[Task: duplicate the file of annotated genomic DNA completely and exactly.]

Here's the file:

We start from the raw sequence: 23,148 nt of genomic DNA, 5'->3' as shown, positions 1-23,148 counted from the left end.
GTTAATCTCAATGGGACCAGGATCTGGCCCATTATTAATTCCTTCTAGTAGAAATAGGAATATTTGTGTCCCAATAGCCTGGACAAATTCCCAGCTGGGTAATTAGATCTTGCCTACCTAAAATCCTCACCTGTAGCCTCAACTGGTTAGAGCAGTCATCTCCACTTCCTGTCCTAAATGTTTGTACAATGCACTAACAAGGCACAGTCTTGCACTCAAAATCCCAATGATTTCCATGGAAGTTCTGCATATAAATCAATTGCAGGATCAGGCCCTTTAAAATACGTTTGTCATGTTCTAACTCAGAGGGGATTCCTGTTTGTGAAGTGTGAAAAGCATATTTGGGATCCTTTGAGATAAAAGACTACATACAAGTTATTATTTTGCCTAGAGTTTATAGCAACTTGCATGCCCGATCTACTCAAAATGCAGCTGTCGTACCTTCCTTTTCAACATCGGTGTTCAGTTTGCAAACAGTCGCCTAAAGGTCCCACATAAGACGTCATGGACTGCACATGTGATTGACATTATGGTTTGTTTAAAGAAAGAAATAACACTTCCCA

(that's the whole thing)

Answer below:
We start from the raw sequence: 23,148 nt of genomic DNA, 5'->3' as shown, positions 1-23,148 counted from the left end.
GTTAATCTCAATGGGACCAGGATCTGGCCCATTATTAATTCCTTCTAGTAGAAATAGGAATATTTGTGTCCCAATAGCCTGGACAAATTCCCAGCTGGGTAATTAGATCTTGCCTACCTAAAATCCTCACCTGTAGCCTCAACTGGTTAGAGCAGTCATCTCCACTTCCTGTCCTAAATGTTTGTACAATGCACTAACAAGGCACAGTCTTGCACTCAAAATCCCAATGATTTCCATGGAAGTTCTGCATATAAATCAATTGCAGGATCAGGCCCTTTAAAATACGTTTGTCATGTTCTAACTCAGAGGGGATTCCTGTTTGTGAAGTGTGAAAAGCATATTTGGGATCCTTTGAGATAAAAGACTACATACAAGTTATTATTTTGCCTAGAGTTTATAGCAACTTGCATGCCCGATCTACTCAAAATGCAGCTGTCGTACCTTCCTTTTCAACATCGGTGTTCAGTTTGCAAACAGTCGCCTAAAGGTCCCACATAAGACGTCATGGACTGCACATGTGATTGACATTATGGTTTGTTTAAAGAAAGAAATAACACTTCCCA